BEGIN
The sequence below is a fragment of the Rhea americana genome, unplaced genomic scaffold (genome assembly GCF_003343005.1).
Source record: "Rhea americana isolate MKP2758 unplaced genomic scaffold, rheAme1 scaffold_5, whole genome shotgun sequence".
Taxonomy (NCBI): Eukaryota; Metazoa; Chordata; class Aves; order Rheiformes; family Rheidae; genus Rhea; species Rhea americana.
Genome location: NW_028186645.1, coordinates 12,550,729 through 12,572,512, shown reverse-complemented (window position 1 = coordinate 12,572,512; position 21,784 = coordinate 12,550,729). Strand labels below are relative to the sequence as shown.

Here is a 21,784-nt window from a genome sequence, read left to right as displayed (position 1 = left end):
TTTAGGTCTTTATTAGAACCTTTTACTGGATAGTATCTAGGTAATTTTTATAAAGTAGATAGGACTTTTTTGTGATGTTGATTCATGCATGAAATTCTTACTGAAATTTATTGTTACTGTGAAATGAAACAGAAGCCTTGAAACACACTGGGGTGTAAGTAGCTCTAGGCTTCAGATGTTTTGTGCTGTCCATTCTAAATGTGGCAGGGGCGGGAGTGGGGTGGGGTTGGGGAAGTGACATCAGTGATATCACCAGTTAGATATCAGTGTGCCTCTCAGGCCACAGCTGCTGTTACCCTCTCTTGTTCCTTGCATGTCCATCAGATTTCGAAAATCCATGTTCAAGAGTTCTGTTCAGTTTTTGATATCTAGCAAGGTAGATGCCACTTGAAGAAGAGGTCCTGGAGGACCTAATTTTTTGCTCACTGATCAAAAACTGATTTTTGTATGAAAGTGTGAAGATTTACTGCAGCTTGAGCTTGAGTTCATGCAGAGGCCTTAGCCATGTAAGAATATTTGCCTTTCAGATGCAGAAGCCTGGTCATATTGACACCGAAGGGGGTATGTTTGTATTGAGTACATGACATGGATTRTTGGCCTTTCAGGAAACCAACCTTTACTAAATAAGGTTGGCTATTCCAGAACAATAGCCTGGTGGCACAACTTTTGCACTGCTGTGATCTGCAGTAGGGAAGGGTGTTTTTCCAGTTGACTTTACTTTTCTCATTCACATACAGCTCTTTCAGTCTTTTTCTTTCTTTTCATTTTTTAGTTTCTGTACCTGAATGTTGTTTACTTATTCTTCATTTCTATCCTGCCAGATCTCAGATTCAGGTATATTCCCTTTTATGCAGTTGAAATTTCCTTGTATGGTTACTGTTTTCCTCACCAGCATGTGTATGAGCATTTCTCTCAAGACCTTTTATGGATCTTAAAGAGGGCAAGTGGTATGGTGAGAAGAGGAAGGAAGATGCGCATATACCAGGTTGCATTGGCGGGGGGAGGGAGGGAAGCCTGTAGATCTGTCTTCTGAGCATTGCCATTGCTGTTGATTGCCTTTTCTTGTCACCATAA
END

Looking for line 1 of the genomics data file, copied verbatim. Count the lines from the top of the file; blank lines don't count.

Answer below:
The sequence below is a fragment of the Rhea americana genome, unplaced genomic scaffold (genome assembly GCF_003343005.1).